As of 1st of November, Victorian employee entitlements have changed. Legal experts explain what HR needs to know.
The Long Service Leave Act 2018 (Vic) came into effect Thursday 1st November and will introduce significant changes to long service leave (LSL) arrangements in Victoria. The new legislation will impact the entitlements of all Victorian employees who were previously covered by the Long Service Leave Act 1992.
States and territories outside of Victoria should also take notice, because it could affect them too. HRM spoke to legal experts about the new legislation, highlighting the appropriate steps for employers and HR to take.
The biggest change to come from the new Act is that Victorian employees can now request to take LSL after seven years of service on a pro rata basis – whereas they were previously only able to access this leave at the ten year mark. It should be noted that employers and employees are also able to negotiate taking LSL in advance (prior to the seven year point). The ten year threshold remains for all other states and territories.
McDonald Murholme principal lawyer Trent Hancock says that employers should ensure they are across the reformed Act as it applies to a large proportion of the workforce.
“The changes apply to all full time, part time and any casual employees who accrue LSL,” he says.
Employers cannot refuse a worker’s LSL request unless they have reasonable business grounds to do so. An example of “reasonable grounds” to refuse a request would be if it significantly impacted customer service.
“For example, the business may have made an important commitment to a particular customer or client that cannot be fulfilled if the employee takes LSL. Reasonable business grounds will also arise if there is no capacity to change the working arrangements of other employees to accommodate the employee taking LSL at the requested time,” says Hancock.
Breaches to the new Act can carry severe penalties. Hancock says the penalties will vary depending on the type of breach, but most will incur “12 penalty units for an individual (currently $1,934.28) and 60 penalty units for a company (currently $9,671.40)”.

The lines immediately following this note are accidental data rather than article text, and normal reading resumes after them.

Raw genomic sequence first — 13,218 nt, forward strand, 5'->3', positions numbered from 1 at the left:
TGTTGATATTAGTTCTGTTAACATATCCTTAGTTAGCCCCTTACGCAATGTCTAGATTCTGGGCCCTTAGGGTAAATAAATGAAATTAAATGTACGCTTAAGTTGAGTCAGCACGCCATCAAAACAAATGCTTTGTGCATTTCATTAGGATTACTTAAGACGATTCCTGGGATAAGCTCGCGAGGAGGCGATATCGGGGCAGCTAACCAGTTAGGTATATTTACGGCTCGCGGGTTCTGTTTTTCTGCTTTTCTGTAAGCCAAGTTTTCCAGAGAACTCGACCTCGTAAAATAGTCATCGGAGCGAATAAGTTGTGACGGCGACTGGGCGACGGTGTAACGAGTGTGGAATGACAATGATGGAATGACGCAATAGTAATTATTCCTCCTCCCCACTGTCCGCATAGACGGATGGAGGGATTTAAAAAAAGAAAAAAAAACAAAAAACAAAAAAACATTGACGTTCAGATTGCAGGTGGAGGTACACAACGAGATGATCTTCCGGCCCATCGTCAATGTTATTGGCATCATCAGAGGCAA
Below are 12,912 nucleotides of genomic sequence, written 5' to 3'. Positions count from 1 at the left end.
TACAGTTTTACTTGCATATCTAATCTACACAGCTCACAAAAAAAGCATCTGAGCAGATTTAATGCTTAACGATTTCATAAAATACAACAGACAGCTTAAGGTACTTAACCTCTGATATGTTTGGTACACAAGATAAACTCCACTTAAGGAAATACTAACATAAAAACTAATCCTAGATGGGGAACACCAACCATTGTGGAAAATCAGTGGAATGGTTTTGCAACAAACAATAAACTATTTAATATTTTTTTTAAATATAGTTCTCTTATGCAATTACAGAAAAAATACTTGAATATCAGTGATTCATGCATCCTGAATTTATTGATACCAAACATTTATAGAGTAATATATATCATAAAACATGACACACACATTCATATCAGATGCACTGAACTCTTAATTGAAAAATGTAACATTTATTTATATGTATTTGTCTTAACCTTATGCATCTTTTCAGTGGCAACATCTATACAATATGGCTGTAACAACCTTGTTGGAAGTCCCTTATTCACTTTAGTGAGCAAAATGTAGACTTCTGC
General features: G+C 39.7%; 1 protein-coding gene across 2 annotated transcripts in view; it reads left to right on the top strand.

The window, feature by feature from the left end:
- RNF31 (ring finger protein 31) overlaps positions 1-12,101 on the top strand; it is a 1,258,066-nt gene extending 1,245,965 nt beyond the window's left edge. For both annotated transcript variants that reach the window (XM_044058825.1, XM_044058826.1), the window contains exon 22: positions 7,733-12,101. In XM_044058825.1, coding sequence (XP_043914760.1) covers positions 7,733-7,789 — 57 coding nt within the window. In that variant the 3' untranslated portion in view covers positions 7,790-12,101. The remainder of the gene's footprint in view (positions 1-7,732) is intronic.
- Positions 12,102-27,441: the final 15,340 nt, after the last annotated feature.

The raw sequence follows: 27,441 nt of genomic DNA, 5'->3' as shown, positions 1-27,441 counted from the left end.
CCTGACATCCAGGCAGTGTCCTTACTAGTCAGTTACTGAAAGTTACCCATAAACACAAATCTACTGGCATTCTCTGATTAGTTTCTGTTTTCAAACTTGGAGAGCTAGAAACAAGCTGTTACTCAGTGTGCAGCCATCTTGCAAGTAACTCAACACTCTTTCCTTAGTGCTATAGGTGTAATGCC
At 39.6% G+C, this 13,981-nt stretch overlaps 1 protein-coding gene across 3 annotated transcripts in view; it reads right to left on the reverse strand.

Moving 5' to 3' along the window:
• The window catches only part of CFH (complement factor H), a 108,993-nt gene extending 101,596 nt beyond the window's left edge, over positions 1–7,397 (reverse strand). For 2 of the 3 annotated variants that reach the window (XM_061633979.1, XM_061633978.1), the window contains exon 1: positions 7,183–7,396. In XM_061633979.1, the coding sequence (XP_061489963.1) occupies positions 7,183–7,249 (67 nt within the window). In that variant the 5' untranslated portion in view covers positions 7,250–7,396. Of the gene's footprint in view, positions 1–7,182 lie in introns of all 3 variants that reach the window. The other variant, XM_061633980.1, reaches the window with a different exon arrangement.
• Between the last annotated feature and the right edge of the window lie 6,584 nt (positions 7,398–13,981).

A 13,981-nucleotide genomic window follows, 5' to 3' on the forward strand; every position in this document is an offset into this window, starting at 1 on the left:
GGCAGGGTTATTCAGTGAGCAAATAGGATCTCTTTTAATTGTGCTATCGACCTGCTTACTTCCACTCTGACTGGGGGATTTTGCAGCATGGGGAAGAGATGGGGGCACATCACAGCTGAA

A win for employees
Under the new Act, continuous service covers employer authorised absences on paid and unpaid leave, including parental leave (up to 52 weeks) which counts toward the period of employment for accrual purposes. Parental leave taken beyond 52 weeks will not count as service but will not break continuity of employment, says senior employment adviser at Employsure Natalie Clark.
When the new law was first announced in May, the Minister for Industrial Relations, Natalie Hutchins, said: “the new LSL laws are a huge win for women, parents and carers across Victoria. No one should be penalised for spending more time at home when their kids are born or for changing their working hours to look after a loved one.”
Victorian employees can now take out LSL for as short as one day.
“Previously, an employee would have to seek out an agreement with their employer to take their leave in shorter periods. [Now], LSL essentially takes on the character of an annual leave entitlement and can be used by the employee as required – provided the employer doesn’t refuse on reasonable business grounds,” Hancock says.
Clark also says that LSL is calculated on the employee’s normal weekly hours at their “ordinary time rate of pay” on the day long service leave starts and that it’s an offence to make payments in lieu of LSL, except where payment is made upon termination.
Why you need to be up to date
Clark clarifies that while this new rule applies to Victorian workers, employers in other states should also take notice because the new rules “also apply to companies who may be based outside Victoria, but have staff employed in Victoria”.
HR managers should ensure their payroll systems are updated to make sure LSL entitlements are correctly calculated and aminisitered.
“Victorian employers and businesses should have their policies and documentation reviewed by an expert to ensure their business is compliant,” suggests Clark. She also says that employers must keep records relating to LSL for at least seven years after the employment ceases.
Hancock believes the changes are good news for all employees affected and thinks that other states and territories should follow suit.
“It provides a new level of flexibility that long-term employees have never had, and which could positively affect their working and personal life,” he says.
Do you think the other states and territories should follow in Victoria’s footsteps? Share your thoughts in the comment section below.
Photo by Adrianna Calvo from Pexels.
Stay up to date on the legislative and regulatory changes that influence your organisation’s risks, rights and responsibilities, with the AHRI short course ‘Managing the legal issues across the employment lifecycle’.